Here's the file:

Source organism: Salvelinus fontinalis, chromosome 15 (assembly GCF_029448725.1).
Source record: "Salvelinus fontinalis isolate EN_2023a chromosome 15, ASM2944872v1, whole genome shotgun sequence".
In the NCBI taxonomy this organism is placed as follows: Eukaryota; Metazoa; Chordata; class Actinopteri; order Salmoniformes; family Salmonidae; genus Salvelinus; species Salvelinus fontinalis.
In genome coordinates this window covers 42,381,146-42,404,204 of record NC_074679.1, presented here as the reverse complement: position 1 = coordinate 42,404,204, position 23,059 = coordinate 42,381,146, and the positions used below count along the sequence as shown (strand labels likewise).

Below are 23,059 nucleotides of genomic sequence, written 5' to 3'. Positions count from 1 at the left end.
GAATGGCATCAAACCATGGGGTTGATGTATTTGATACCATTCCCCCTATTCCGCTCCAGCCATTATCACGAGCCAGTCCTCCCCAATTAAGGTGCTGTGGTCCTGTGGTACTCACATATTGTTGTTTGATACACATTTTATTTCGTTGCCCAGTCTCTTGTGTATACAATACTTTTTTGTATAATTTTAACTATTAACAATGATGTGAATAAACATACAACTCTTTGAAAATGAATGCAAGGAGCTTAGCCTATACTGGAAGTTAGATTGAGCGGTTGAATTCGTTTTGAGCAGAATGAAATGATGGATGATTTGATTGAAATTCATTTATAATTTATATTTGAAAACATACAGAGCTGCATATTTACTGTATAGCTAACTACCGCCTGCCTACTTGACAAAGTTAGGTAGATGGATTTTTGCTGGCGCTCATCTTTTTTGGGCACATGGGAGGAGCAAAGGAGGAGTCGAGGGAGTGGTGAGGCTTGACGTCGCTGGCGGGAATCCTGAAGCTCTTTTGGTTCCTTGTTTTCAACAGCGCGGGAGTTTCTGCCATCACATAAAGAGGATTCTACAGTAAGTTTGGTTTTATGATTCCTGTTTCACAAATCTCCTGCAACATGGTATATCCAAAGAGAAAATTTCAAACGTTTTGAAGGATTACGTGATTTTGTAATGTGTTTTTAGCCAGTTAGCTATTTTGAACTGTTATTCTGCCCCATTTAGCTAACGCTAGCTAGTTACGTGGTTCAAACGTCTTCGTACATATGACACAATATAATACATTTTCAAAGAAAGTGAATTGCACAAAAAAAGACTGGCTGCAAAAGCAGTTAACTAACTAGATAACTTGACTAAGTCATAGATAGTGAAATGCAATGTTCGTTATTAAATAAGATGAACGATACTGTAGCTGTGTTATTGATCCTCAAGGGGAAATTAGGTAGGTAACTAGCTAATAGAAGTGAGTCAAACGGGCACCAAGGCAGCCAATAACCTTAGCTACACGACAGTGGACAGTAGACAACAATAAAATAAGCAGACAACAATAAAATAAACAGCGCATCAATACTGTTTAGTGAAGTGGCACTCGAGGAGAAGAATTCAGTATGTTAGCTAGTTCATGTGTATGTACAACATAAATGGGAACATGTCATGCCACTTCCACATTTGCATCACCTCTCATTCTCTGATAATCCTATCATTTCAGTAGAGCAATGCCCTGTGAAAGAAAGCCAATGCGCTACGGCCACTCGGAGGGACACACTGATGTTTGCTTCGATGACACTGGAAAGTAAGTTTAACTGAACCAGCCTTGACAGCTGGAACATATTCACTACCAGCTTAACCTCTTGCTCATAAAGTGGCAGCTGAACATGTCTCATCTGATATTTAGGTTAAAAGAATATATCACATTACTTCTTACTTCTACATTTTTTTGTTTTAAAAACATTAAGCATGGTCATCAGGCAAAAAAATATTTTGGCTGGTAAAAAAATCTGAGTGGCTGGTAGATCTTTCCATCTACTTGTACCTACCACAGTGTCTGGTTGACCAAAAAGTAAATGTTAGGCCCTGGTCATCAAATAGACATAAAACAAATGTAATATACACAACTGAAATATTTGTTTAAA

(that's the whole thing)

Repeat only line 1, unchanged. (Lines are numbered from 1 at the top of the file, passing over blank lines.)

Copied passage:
Source organism: Salvelinus fontinalis, chromosome 15 (assembly GCF_029448725.1).